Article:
My wife suffered a "minor" stroke on 04/30 or 05/01. It wasn't obvious at first, because the only symptom was stuttering (no slurred speech or paralysis). I took her to the ER on 05/02, and she was immediately taken to have a CT scan.Melissa is only 45, and their two living girls are 11 and 9; their third daughter passed away 15 years ago last Monday through post-surgery complications.
The scan showed a spot on the brain. Multiple subsequent scans failed to detect anything other than a small pool of blood.
After a couple of days in Intensive Care, and a couple of days in a regular room, she was discharged and transferred to a local Rehabilitation clinic to start therapy. It went well for a couple of days, and then took a very bad turn. Her condition deteriorated overnight, and we were taken back to the hospital for another scan.
The size of the bleed had increased by about 15 percent (meaning that she had suffered a second stroke), and the area now showed swelling. She was immediately readmitted to Neurology Intensive Care.
After 3 more days of different kinds of scans, a neurosurgeon diagnosed a tumor on 05/11. She had surgery on 05/13, and it was successful (the surgeon was able to remove the entire mass cleanly).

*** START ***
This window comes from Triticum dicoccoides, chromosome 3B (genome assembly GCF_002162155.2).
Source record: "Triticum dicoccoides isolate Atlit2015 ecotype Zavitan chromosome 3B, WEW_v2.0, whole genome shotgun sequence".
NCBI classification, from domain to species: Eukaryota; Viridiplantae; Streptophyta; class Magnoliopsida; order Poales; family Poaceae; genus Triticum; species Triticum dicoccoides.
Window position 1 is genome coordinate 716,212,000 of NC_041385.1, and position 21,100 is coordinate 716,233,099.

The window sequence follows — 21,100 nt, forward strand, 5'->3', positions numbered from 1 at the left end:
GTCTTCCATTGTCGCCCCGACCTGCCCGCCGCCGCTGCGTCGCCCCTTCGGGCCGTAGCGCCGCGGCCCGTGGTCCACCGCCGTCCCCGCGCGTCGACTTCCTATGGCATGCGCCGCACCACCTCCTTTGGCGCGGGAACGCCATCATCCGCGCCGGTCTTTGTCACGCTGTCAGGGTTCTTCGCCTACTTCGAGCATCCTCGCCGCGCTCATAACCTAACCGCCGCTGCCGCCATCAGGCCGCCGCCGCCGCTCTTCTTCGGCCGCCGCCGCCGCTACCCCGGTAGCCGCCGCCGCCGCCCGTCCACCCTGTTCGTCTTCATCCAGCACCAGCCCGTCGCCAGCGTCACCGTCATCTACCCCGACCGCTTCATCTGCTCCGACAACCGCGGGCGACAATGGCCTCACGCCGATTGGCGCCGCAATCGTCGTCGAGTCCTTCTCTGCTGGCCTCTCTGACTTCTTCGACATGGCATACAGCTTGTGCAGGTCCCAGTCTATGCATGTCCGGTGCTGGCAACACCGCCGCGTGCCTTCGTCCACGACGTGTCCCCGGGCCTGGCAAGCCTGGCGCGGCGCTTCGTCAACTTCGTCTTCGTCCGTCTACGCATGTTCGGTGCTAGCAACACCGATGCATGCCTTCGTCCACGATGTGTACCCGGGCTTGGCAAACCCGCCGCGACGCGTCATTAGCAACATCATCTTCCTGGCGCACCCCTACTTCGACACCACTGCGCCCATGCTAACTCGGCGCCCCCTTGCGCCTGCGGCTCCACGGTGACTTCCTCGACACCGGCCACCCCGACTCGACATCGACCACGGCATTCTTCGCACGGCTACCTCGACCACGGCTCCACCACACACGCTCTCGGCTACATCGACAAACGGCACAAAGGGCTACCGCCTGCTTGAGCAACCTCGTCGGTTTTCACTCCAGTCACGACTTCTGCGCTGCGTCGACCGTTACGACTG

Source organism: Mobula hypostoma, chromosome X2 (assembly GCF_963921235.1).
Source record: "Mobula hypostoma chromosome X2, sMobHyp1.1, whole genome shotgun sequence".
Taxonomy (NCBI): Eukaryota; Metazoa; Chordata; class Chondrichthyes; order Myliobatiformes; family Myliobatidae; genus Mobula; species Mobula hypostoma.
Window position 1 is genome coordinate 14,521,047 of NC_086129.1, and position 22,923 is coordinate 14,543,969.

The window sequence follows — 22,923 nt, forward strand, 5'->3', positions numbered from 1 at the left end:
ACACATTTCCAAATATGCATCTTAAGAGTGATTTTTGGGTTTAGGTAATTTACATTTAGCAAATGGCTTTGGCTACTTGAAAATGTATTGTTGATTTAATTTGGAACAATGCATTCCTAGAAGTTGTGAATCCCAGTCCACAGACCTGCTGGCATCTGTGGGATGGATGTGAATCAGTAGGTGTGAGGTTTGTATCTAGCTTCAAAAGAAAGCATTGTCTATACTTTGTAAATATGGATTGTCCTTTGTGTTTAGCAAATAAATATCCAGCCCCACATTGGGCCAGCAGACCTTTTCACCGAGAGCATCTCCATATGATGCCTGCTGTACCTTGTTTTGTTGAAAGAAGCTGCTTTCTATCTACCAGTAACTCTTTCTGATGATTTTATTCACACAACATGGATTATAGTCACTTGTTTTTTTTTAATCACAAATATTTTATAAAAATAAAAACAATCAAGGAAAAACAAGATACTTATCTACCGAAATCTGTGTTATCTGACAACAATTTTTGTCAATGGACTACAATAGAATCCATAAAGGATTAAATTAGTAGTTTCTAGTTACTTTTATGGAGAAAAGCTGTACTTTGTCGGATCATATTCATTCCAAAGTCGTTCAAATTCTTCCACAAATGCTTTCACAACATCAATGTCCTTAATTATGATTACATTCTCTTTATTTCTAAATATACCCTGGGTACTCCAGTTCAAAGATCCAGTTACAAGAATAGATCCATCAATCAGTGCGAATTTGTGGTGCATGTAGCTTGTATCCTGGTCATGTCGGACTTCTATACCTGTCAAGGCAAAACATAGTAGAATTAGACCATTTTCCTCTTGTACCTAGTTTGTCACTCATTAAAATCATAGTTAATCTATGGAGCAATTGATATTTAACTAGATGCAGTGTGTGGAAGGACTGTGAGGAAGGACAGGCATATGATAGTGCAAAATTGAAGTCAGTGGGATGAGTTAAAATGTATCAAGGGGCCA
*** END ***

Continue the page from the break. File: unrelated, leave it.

Unfortunately, we now know that it was malignant, but we don't know much else. Even though this is a very large hospital with a lot of expertise dealing with cancer, the type of cancer she had isn't familiar to them. They have forwarded information and tissue samples to Mayo Clinic for further analysis.
For now, she is recovering well. But -- we won't know what lies ahead as far as treatment until the official report comes back. We have no idea how long that will take at this point. On top of whatever cancer treatment she will need, she has a long road of physical and speech therapy ahead of her.
As of today (05/20), she is back at the Rehabilitation Center, her pain is now well controlled and diminishing, and she is looking forward to resuming therapy tomorrow. She has only a small amount of muscle control on her right side, and very little strength. Doctors and therapists still believe that she has a good chance of recovering fully given enough time, which is very encouraging. We don't expect to know about the exact nature of the tumor for at least a week.
Let's join in praying for Melissa, and for the Elliott family.
UPDATE: there is a way you can keep tabs on Melissa's progress, and pass messages of encouragement to her. Make a free account at CarePages. Melissa's nickname is "Germ_Lady," because she teaches microbiology.